IDEAS home Printed from https://ideas.repec.org/
MyIDEAS: Login to save this paper or follow this series

Partially-Specified Large Games

  • Ehud Kalai

The sensitivity of Nash equilibrium to strategic and informational details presents a difficulty in applying it to games which are not fully speci?ed. Structurally-robust Nash equilibria are less sensitive to such details. More- over, they arrise naturally in important classes of games that have many semi- anonymous players. The paper describes this condition and its implications.

(This abstract was borrowed from another version of this item.)

If you experience problems downloading a file, check if you have the proper application to view it first. In case of further problems read the IDEAS help page. Note that these files are not on the IDEAS site. Please be patient as the files may be large.

File URL: http://www.kellogg.northwestern.edu/research/math/papers/1403.pdf
Download Restriction: no

Paper provided by UCLA Department of Economics in its series Levine's Bibliography with number 784828000000000565.

as
in new window

Length:
Date of creation: 05 Nov 2005
Date of revision:
Handle: RePEc:cla:levrem:784828000000000565
Contact details of provider: Web page: http://www.dklevine.com/

References listed on IDEAS
Please report citation or reference errors to , or , if you are the registered author of the cited work, log in to your RePEc Author Service profile, click on "citations" and make appropriate adjustments.:

as in new window
  1. Forges, Francoise & Minelli, Enrico, 1998. "Self-Fulfilling Mechanisms in Bayesian Games," Games and Economic Behavior, Elsevier, vol. 25(2), pages 292-310, November.
  2. Lucas, Robert Jr., 1972. "Expectations and the neutrality of money," Journal of Economic Theory, Elsevier, vol. 4(2), pages 103-124, April.
  3. Richard McLean & Andrew Postlewaite, . "Informational Size and Incentive Compatibility," Penn CARESS Working Papers 7f6ff09d59945e06909ce4fa4, Penn Economics Department.
  4. Ehud Kalai, 2002. "Large Robust Games," Discussion Papers 1350, Northwestern University, Center for Mathematical Studies in Economics and Management Science.
  5. Green, Jerry R & Laffont, Jean-Jacques, 1987. "Posterior Implementability in a Two-Person Decision Problem," Econometrica, Econometric Society, vol. 55(1), pages 69-94, January.
  6. Grossman, Sanford J & Stiglitz, Joseph E, 1980. "On the Impossibility of Informationally Efficient Markets," American Economic Review, American Economic Association, vol. 70(3), pages 393-408, June.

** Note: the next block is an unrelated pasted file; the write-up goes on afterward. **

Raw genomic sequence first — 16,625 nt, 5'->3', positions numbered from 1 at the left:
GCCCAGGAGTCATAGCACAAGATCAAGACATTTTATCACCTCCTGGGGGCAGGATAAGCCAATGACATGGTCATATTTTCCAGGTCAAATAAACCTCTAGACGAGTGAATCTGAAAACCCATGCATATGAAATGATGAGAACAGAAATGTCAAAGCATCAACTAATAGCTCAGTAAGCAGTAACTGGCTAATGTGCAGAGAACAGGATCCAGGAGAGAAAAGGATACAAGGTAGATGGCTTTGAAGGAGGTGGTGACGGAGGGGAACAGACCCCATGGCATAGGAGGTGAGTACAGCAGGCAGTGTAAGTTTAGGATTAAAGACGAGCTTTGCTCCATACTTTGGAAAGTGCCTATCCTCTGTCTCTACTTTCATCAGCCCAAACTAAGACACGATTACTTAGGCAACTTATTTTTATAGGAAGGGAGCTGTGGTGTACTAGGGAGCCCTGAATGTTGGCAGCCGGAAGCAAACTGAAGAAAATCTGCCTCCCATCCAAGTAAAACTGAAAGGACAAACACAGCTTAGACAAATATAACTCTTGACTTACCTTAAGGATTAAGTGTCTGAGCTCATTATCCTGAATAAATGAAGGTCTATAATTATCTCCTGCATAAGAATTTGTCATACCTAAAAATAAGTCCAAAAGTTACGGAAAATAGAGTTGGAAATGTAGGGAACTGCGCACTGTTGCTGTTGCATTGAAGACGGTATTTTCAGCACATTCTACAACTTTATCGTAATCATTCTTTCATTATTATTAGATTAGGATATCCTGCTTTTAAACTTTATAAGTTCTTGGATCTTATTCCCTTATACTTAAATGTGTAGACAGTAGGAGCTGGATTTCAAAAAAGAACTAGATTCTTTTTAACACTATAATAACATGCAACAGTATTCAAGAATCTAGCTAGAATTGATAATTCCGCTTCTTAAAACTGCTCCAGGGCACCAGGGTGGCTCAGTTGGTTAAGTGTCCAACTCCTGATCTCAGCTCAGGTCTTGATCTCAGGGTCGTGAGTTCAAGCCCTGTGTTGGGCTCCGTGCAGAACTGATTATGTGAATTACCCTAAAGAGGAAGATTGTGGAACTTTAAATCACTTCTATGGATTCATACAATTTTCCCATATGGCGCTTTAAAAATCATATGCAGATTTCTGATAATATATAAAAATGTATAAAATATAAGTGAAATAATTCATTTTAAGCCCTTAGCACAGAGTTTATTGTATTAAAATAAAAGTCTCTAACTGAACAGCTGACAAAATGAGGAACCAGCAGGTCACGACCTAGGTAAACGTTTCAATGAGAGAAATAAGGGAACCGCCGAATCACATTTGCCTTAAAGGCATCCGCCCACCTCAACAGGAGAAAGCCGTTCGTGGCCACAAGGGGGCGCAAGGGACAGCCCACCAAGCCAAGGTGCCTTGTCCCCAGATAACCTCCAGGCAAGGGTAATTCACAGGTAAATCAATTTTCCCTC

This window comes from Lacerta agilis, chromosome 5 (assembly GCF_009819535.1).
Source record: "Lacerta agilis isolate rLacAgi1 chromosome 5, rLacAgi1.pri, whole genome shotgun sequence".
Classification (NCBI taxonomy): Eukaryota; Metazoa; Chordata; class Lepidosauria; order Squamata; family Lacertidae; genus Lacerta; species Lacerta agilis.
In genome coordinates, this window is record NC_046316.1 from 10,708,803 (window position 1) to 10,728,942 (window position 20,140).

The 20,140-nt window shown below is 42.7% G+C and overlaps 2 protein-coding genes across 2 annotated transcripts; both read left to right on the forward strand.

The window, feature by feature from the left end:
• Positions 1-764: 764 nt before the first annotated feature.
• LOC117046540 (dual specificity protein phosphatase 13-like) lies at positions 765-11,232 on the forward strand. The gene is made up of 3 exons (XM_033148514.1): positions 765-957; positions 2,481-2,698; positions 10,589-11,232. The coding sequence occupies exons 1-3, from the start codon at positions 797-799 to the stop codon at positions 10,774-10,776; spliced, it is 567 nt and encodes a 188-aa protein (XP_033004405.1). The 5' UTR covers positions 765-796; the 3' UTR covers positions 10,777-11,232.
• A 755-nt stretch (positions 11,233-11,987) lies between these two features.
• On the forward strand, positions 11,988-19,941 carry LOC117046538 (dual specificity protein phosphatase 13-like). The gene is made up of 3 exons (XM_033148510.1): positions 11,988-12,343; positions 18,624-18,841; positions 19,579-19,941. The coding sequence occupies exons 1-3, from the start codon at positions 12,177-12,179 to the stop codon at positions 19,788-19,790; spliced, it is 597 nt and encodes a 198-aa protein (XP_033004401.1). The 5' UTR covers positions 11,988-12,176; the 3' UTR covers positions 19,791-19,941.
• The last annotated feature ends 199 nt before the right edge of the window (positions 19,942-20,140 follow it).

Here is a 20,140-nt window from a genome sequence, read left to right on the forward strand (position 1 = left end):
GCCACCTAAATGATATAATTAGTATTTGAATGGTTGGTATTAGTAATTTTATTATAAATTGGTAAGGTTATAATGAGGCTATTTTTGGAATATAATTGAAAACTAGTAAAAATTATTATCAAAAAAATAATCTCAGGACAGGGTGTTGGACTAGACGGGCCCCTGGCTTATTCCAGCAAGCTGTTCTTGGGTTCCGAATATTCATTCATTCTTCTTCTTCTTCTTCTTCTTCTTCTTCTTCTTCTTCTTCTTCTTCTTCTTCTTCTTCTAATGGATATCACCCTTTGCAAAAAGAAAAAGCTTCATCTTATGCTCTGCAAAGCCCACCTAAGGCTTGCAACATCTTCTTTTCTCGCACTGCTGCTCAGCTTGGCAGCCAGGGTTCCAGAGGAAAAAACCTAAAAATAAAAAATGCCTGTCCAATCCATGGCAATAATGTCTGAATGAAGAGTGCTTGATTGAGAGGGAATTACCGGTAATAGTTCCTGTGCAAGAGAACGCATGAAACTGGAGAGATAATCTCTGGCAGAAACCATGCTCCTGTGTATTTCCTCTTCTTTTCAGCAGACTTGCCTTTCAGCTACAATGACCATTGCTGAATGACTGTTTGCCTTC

7. Harsanyi, John C., 1994. "Games with Incomplete Information," Nobel Prize in Economics documents 1994-1, Nobel Prize Committee.
  8. Peck, James, 2003. "Large market games with demand uncertainty," Journal of Economic Theory, Elsevier, vol. 109(2), pages 283-299, April.
  9. Crawford, Vincent P & Sobel, Joel, 1982. "Strategic Information Transmission," Econometrica, Econometric Society, vol. 50(6), pages 1431-51, November.
  10. Cremer, Jacques & McLean, Richard P, 1985. "Optimal Selling Strategies under Uncertainty for a Discriminating Monopolist When Demands Are Interdependent," Econometrica, Econometric Society, vol. 53(2), pages 345-61, March.
  11. Jordan, James S. & Radner, Roy, 1982. "Rational expectations in microeconomic models: An overview," Journal of Economic Theory, Elsevier, vol. 26(2), pages 201-223, April.
  12. Shapley, Lloyd S & Shubik, Martin, 1977. "Trade Using One Commodity as a Means of Payment," Journal of Political Economy, University of Chicago Press, vol. 85(5), pages 937-68, October.
  13. Thomas J. Sargent & LarsPeter Hansen, 2001. "Robust Control and Model Uncertainty," American Economic Review, American Economic Association, vol. 91(2), pages 60-66, May.
Full references (including those not matched with items on IDEAS)

This item is not listed on Wikipedia, on a reading list or among the top items on IDEAS.

When requesting a correction, please mention this item's handle: RePEc:cla:levrem:784828000000000565. See general information about how to correct material in RePEc.

For technical questions regarding this item, or to correct its authors, title, abstract, bibliographic or download information, contact: (David K. Levine)

If you have authored this item and are not yet registered with RePEc, we encourage you to do it here. This allows to link your profile to this item. It also allows you to accept potential citations to this item that we are uncertain about.

If references are entirely missing, you can add them using this form.

If the full references list an item that is present in RePEc, but the system did not link to it, you can help with this form.

If you know of missing items citing this one, you can help us creating those links by adding the relevant references in the same way as above, for each refering item. If you are a registered author of this item, you may also want to check the "citations" tab in your profile, as there may be some citations waiting for confirmation.

Please note that corrections may take a couple of weeks to filter through the various RePEc services.

This information is provided to you by IDEAS at the Research Division of the Federal Reserve Bank of St. Louis using RePEc data.